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Majorica is the brand name of imitation pearls made by Majorica, S.A. (a Spanish registered company) on the Spanish island of Majorca in the Mediterranean since 1890. Majorica pearls have a closer resemblance to natural pearls, than any other type of imitation pearl (e.g. plastic beads).
Majorica pearls are not formed in mollusks, but are man-made on solid glass balls coated with layers of pigmented and protective lacquers. They begin from high density dull glass with a specific weight, similar to that of real pearls. These nuclei are then dipped into a special pearly liquid, hemage, an adhesive paste made of oil and ground up fish scales or mother-of-pearl for their iridescence.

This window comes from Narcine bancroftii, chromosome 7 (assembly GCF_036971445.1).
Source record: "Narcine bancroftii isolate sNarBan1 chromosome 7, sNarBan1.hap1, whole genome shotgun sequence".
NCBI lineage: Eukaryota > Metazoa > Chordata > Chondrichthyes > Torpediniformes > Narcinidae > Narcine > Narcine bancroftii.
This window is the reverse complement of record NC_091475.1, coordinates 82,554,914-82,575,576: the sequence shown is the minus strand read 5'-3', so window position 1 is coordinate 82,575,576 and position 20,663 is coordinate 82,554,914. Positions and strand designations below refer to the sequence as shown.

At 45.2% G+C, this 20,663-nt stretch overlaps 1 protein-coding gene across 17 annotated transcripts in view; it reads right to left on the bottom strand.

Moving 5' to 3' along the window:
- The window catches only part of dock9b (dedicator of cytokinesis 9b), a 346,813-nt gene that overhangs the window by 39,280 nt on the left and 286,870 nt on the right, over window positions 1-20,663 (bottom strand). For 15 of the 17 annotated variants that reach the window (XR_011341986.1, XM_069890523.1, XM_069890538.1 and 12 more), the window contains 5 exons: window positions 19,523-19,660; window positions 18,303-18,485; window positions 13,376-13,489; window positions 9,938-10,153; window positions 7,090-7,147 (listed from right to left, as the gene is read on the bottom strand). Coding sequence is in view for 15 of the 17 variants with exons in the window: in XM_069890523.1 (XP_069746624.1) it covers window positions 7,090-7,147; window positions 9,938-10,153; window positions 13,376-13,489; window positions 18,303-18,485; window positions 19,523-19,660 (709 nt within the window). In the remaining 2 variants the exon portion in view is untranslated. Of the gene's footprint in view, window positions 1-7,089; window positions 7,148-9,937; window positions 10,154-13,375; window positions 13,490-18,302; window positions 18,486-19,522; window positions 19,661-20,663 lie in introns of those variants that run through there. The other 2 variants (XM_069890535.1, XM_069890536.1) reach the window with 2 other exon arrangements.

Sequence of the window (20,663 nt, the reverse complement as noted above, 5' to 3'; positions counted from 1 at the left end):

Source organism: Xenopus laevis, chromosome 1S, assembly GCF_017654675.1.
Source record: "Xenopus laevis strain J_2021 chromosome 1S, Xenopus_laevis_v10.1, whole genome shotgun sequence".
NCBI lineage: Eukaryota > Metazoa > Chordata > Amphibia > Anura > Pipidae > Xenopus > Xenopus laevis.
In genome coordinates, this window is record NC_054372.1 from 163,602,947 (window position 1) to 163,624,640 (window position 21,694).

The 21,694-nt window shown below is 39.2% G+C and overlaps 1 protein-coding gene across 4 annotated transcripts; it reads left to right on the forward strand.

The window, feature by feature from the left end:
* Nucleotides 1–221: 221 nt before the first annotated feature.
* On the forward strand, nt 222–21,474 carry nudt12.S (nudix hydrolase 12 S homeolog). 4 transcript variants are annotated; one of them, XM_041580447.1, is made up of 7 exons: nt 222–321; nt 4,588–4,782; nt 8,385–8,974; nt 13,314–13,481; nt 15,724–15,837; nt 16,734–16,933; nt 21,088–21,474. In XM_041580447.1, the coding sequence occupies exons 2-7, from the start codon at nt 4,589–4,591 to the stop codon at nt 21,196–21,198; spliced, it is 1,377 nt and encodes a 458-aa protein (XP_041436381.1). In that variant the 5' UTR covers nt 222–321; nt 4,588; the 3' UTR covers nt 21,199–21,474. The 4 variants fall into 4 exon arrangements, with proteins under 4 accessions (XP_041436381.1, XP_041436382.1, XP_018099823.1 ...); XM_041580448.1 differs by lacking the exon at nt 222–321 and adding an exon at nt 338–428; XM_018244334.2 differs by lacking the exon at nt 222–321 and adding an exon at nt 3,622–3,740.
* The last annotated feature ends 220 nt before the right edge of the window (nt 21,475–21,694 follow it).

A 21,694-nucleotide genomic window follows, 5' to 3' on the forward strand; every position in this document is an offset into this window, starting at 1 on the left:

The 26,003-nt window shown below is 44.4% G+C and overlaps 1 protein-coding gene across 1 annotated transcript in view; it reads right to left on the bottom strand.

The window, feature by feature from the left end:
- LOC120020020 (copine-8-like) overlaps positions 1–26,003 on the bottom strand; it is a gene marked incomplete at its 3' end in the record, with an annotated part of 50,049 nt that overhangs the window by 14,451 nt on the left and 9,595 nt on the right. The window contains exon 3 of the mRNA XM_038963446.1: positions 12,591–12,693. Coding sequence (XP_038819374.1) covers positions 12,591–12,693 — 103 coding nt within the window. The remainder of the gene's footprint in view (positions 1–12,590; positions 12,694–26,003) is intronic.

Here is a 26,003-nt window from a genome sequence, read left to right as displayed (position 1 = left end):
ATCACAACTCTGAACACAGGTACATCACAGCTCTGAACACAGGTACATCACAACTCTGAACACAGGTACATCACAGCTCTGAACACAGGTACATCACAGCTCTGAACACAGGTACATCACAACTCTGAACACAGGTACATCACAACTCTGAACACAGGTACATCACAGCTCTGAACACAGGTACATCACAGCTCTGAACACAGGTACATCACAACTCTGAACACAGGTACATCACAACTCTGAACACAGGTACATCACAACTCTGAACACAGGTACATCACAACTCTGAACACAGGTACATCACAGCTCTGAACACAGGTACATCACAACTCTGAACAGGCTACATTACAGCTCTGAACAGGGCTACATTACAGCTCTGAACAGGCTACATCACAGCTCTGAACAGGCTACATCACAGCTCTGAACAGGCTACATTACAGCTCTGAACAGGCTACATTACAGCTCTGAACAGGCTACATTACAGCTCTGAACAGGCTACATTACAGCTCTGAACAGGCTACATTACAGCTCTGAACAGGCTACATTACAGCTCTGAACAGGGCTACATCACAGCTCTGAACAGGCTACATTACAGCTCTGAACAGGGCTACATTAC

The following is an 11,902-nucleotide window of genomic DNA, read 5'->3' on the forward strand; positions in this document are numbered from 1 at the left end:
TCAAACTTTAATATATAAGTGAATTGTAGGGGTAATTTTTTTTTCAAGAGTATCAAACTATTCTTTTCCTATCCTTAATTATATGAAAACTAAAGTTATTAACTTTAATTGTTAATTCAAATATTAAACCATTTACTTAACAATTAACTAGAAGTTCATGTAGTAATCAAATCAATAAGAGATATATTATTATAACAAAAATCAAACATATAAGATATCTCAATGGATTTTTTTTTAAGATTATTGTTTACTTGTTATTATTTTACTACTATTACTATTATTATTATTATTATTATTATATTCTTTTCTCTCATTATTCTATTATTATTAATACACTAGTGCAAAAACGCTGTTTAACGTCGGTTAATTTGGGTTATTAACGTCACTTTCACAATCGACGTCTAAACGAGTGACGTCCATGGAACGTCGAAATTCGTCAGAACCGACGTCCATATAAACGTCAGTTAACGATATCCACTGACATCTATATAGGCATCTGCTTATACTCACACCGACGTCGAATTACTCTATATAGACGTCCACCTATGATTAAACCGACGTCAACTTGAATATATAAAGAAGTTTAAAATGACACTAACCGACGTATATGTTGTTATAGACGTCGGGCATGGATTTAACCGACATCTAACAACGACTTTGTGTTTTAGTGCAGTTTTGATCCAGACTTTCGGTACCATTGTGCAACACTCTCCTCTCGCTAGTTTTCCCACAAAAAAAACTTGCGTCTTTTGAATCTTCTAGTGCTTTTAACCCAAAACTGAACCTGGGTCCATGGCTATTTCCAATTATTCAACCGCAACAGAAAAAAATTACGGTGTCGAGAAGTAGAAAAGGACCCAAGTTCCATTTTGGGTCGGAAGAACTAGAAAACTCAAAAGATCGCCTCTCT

The coated nuclei are then dried and polished by hand to remove imperfections such as bumps and blemishes. This coating process is repeated (around 30 times) until a multitude of fine layers is formed over the nuclei, building up the density and color uniformity. To assure durability, the formed, blended multiple layers are subjected to various gases and solutions that make them impervious to discoloration, chipping and peeling.
Majorica pearls are different from oyster pearls in several respects. Majorica pearls are man-made in a factory under strict control of the manufacturing process; whereas oyster pearls grow in nature with frequent irregularities uncontrolled by man. It takes only several weeks to produce a Majorica pearl, while it takes years to obtain a sizable oyster pearl and only 5% are gem quality pearls. Majorica pearls lack individuality, as every Majorica pearl is perfectly matched and round-shaped whereas no two oyster pearls are alike. Oyster pearl's peculiarity stems from its certain blemish, similar to birthmarks or fingerprints.
Over the years a number of cheap imitations have surfaced using confusing names such as pearls from Majorca or Majorca pearls. These are all lower quality imitations trading on the brand recognition quality and image of true Majorica pearls.